Intel shared plans with employees earlier this month on how it will keep reinvesting into its existing talent. As competition in the semiconductor and general engineering markets increases, Intel seems to have identified one way to simultaneously bolster employee retention and attract new talent: better salaries.
The additional $2.4 billion expense to Intel's bottom line will be distributed to its employees in either cash ($1 billion) or shares ($1.4 billion). Wages across the company will benefit from the extra $2.4 billion infusion at the start of 2022. Intel took this decision to "reignite our culture and drive our business strategy."
Intel isn't taking a "spray and pray" approach with this multi-billion dollar fund. Instead, the company will structure the pay increases according to employee performance and the value of their skillset to Intel and possible competitors looking to snag talent. This, of course, is a strategy that Intel itself knows all too well. AMD lost GPU chief Raja Koduri (and countless others) to Intel's graphics group.
"These updates are designed to enable Intel to win the fierce battle for talent in today's competitive market while strengthening our execution," Intel said in a written statement. "These plans include, but are not limited to, updates to our salary structure, increases to our global merit budget, differentiated bonuses for top performers, increased stock targets, and more frequent vesting for restricted stock units."
Poaching talent from competing companies at the semiconductor industry level is nothing extraordinary in itself. There's a limited pool of professionals to contract, and those that gain visibility through their excellence do so not only in their companies but in the industry perception at large. It would seem that Intel feels the need to better insulate itself from "aggressive" acquisitions other companies could make from their employee ranks. Interestingly, while Intel is generally perceived to pay lower wages than comparable companies, it currently stands at a 75% "salary satisfaction rate" according to Indeed, which is above AMD's 64% but below Nvidia's 78%.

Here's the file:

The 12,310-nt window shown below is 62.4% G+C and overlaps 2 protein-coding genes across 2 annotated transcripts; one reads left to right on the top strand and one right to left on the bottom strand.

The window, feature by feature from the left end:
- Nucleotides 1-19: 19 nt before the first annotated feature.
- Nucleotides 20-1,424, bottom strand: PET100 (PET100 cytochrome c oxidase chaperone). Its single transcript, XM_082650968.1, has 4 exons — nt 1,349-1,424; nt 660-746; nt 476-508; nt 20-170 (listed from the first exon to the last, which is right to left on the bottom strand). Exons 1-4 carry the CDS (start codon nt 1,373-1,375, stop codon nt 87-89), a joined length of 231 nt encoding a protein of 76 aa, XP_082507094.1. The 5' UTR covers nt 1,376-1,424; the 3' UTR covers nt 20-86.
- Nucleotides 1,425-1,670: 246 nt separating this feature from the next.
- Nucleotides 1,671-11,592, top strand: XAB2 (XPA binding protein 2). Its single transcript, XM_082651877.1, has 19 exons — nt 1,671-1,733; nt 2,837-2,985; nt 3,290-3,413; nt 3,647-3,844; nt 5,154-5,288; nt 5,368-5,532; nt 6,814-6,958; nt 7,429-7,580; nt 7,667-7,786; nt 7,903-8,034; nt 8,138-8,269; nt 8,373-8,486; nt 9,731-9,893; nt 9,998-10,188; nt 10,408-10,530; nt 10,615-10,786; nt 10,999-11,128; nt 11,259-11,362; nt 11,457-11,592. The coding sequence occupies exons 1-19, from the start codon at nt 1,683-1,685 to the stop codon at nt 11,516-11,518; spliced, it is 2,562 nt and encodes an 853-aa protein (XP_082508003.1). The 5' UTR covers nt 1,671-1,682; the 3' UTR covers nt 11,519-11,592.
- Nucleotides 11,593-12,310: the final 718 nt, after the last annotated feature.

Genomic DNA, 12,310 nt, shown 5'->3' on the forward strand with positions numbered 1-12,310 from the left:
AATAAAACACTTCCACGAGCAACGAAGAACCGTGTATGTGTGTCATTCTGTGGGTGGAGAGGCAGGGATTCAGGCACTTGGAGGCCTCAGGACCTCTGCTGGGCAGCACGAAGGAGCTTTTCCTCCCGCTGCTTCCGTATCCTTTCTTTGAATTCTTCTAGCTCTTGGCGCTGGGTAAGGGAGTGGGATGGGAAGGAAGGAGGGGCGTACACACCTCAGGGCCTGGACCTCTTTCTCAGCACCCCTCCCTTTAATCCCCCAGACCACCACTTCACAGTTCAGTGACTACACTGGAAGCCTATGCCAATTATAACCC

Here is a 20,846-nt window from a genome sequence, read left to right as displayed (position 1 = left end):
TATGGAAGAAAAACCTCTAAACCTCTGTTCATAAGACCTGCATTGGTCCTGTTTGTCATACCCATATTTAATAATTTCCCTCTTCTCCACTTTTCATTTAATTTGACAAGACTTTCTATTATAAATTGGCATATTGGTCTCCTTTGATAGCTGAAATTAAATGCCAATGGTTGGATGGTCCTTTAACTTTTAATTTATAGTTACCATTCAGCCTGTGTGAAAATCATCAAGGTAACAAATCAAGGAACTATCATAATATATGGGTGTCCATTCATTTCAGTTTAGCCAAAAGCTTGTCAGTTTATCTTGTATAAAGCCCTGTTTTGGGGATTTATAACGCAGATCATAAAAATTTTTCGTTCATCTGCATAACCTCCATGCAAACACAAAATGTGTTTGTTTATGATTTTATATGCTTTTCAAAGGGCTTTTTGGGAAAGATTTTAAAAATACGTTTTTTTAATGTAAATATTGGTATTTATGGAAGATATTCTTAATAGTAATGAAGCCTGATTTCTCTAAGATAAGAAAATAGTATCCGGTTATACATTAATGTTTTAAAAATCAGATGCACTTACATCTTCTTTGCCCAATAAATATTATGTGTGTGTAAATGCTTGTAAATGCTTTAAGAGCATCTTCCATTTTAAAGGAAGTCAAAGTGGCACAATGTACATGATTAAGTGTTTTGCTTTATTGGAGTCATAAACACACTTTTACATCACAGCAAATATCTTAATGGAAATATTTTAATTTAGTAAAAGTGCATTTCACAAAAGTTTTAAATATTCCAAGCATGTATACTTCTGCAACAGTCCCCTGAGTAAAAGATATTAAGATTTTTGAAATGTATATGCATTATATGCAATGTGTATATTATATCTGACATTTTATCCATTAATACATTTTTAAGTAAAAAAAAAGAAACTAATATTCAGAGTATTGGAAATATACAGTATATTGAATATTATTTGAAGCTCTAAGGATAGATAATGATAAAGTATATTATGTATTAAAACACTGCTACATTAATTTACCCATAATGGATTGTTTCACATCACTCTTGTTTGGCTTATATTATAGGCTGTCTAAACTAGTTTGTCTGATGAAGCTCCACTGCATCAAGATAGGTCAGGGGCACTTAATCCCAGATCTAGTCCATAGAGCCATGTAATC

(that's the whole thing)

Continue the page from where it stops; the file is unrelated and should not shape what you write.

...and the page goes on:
Intel currently employs around 110,000 professionals all across the globe. The company's payroll for Oregon alone (where it has its most advanced facilities and headquarters) took some $4.6 billion from Intel's bottom line in 2021. That is an average of around $150,000 per worker, considering the company employs about 30,000 professionals in that region alone. If the whole $2.4 billion dollars were evenly distributed across its 110,000 employees, each would receive an extra ~$21,000 per year.
The company wants to hire several hundred more professionals in the Oregon region for its 1DX cutting-edge research factory upgrade. However, only time will tell whether this financial boost will be enough to secure all the sought-after talent Intel employs and will be looking to employ in its future.
I'm guessing a newly poached engineer will get an extra 400K and most employees will get a pizza party for lunch sometime.
I'm glad pay is going up. Tech companies like Intel are finally starting to wake up to the reality that expertise also works on a supply and demand cost relationship too. However, some of us have lives outside of work. Workaholics need to get a life outside of work. Companies are boosting pay without also boosting PTO, or are cutting back on PTO. Americans, in general, need more time away from work.
Intel has just been historically cheap with paying the employees. That's why an engineer in D1 that's been there past their first sabbatical is a rarity. Most technicians in the fab could go work for a competitor and make almost double simply walking in the door.
I mean, you want to have the best process and the best devices in the world, but you want to pay peanuts to get it. If you want the best in the world, then you have to pay the best in the world.